Things are gradually becoming rather outrageous. The gist of this post is that Microsoft gives the illusion that OOXML provides legal security and peace of mind, whereas old file formats are very mean, nasty and dangerous.
Needless to say, this mutually-imposed mentality has a lot to do with the forced upgrades strategy, which Microsoft’s business model and cash cow heavily relies on (the “upgrade treadmill” as they call it).
OOXML is All Patents, But Microsoft Lies
It is getting truly tiring and frustrating to see Microsoft luring in people to OOXML promising that software patents would not be an issue, despite the fact that the company keeps filing and applying for them (ping Brian Jones). There are other recent lies, but who we they kidding? Have we not learned from Mono yet? We wrote about this only yesterday. Even Rob Weir (of IBM) has just published a clarification.
But you might say, “Please Rob, you can’t be serious. Who would try to get a patent on laying out a footnote? That just doesn’t happen in the real world.”
But consider for Microsoft’s patent application “Method and computer readable medium for laying out footnotes” (US20060156225A1). I’m not saying that application matches the above feature in the standard, but if it did, is there anyone who will argue that the Open Specification Promise would not apply in this case?
Digital Majority had a nice find about exactly this subject: “Defensive Patents, Other Fairy Tales”
“Defensive patents” make as much sense as leaving a loaded gun around the house. Like a home robbery, it is more likely it will be used against the home owner then the intruder.
These could soon become guns for the toddlers (or Acacia [1, 2, 3, 4, 5, 6, 7, 8, 9, 10, 11]) to pull out of the parents’ drawer, no? Remember the analogy that we used quite recently. Those patents, just like a gun, are also likely to be used offensively whenever threatened, cornered, or angry. “Defensive patent” excuses are akin to “pledges not to sue,” none of which is a binding legal contract.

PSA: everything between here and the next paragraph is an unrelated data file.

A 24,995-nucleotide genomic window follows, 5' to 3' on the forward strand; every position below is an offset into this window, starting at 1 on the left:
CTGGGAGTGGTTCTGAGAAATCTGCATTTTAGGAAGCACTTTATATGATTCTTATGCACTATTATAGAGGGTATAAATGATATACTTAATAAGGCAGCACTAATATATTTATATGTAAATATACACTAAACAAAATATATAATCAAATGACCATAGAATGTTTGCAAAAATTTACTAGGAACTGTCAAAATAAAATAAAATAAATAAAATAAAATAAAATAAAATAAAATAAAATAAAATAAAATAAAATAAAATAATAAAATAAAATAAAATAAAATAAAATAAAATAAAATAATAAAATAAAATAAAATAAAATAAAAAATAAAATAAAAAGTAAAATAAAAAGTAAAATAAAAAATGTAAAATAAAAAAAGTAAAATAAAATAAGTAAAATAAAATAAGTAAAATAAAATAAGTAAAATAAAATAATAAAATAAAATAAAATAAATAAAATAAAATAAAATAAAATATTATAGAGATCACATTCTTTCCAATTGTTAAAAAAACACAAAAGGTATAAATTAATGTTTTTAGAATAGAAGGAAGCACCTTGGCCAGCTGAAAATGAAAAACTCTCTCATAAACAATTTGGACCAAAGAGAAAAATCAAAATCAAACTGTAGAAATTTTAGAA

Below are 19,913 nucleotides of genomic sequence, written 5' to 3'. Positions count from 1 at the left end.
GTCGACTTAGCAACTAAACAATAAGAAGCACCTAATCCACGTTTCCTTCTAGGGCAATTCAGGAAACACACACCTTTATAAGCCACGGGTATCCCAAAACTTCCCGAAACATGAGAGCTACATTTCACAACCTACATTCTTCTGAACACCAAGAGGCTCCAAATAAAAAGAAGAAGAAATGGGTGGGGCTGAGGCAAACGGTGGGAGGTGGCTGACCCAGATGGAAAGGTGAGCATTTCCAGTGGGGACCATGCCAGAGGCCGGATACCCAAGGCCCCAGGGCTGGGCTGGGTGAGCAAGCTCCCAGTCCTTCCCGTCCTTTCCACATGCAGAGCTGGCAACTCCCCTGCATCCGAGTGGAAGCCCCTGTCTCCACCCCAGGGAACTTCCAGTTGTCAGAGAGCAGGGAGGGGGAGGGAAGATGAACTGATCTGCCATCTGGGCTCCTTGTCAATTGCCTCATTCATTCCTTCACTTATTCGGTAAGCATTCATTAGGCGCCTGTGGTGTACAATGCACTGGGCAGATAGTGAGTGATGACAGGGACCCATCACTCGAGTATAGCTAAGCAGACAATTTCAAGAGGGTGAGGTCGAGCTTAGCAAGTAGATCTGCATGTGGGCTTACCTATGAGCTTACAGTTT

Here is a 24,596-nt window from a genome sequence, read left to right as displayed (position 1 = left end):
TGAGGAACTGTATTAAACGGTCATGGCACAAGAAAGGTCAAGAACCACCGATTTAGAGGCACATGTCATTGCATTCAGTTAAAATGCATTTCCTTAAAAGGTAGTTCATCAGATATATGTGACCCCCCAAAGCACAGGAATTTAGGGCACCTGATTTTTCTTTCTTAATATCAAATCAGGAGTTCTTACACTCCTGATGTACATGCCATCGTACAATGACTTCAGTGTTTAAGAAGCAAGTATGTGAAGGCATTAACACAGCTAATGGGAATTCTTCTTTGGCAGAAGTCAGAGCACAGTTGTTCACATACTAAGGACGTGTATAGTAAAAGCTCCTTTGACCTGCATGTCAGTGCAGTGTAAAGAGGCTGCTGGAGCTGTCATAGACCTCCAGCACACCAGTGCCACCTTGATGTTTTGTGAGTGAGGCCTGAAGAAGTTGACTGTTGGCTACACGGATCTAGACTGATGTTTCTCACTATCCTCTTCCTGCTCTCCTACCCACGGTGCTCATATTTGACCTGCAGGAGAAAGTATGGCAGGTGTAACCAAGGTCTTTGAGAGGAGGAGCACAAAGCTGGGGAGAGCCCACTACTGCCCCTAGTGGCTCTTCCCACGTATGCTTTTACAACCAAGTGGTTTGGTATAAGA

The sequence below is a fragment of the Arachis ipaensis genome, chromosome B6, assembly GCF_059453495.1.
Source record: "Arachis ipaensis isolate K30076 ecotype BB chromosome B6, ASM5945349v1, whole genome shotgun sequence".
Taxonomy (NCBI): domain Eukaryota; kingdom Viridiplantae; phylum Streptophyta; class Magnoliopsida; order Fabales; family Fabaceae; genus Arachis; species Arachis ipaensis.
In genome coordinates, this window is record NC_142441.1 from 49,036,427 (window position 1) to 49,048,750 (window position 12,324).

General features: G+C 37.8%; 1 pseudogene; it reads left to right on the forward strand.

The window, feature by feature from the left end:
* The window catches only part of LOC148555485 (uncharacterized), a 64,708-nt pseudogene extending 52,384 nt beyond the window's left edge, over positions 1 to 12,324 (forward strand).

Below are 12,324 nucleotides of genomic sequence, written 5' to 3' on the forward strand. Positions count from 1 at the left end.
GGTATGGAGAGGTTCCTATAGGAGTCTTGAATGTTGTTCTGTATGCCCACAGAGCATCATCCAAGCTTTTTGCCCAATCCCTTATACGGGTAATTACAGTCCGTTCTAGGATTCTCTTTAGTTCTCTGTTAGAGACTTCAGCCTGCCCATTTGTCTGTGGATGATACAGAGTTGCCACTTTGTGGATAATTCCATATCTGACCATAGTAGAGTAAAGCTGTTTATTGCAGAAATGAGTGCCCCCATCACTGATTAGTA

Forcefeeding OOXML: Case Revisited
Russell appears to have just elaborated on an older story about Microsoft using security excuses to 'punish' those who do not upgrade to the 'latest and greatest' version of Microsoft Office. Microsoft tried to deny some of this, but not enough people were foolish enough to buy the excuses.
Here is the article.
With the blink of a 117 MB download (and an even lengthier installation process), Office users will no longer be able to open files in 24 older file formats. That means users – citizens, government employees, small business owners, etc. – will not be able to open their own documents saved in file formats used by Corel (Wordperfect), Lotus, and most versions of MS Office products before 2000. Instead, users will see the not-so-user-friendly statement below:
“You are attempting to open a file type that is blocked by your registry policy setting.”
When a user attempts to open one of these older files, they will receive the above in a dialog box and no alternative actions are given to help users get access to their information in these “blocked” files.
Unlike Palamida, for example, Microsoft is contantly selling us fear. We saw this with software patents (legal security) and we are seeing it with OOXML (computer security). It is commonly claimed that fear is the most powerful motivator/driver known to human kind. Exploiting it (or “capitalising on it”) is the lowest form of marketing techniques.